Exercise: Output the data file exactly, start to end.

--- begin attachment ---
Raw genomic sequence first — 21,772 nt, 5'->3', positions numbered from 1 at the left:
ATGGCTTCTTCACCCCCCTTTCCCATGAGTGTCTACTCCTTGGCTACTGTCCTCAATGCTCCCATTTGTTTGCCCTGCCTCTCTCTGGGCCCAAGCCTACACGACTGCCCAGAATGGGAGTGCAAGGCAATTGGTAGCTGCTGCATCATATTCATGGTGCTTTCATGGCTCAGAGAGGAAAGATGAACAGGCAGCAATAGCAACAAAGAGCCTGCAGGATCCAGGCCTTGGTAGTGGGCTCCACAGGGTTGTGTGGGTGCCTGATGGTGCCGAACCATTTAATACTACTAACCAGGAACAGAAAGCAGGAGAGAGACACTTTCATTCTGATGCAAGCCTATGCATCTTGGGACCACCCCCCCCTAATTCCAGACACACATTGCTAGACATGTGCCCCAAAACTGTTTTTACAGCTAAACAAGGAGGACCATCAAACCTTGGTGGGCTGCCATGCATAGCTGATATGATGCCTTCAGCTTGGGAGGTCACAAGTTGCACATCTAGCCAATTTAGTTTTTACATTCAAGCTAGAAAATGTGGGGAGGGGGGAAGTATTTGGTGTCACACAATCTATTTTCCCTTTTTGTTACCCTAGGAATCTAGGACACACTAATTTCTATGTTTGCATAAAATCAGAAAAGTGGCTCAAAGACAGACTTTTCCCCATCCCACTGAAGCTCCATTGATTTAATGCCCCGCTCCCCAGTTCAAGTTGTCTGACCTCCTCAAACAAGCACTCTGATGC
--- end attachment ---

Raw genomic sequence first — 21,772 nt, 5'->3', positions numbered from 1 at the left:
ATGGCTTCTTCACCCCCCTTTCCCATGAGTGTCTACTCCTTGGCTACTGTCCTCAATGCTCCCATTTGTTTGCCCTGCCTCTCTCTGGGCCCAAGCCTACACGACTGCCCAGAATGGGAGTGCAAGGCAATTGGTAGCTGCTGCATCATATTCATGGTGCTTTCATGGCTCAGAGAGGAAAGATGAACAGGCAGCAATAGCAACAAAGAGCCTGCAGGATCCAGGCCTTGGTAGTGGGCTCCACAGGGTTGTGTGGGTGCCTGATGGTGCCGAACCATTTAATACTACTAACCAGGAACAGAAAGCAGGAGAGAGACACTTTCATTCTGATGCAAGCCTATGCATCTTGGGACCACCCCCCCCTAATTCCAGACACACATTGCTAGACATGTGCCCCAAAACTGTTTTTACAGCTAAACAAGGAGGACCATCAAACCTTGGTGGGCTGCCATGCATAGCTGATATGATGCCTTCAGCTTGGGAGGTCACAAGTTGCACATCTAGCCAATTTAGTTTTTACATTCAAGCTAGAAAATGTGGGGAGGGGGGAAGTATTTGGTGTCACACAATCTATTTTCCCTTTTTGTTACCCTAGGAATCTAGGACACACTAATTTCTATGTTTGCATAAAATCAGAAAAGTGGCTCAAAGACAGACTTTTCCCCATCCCACTGAAGCTCCATTGATTTAATGCCCCGCTCCCCAGTTCAAGTTGTCTGACCTCCTCAAACAAGCACTCTGATGC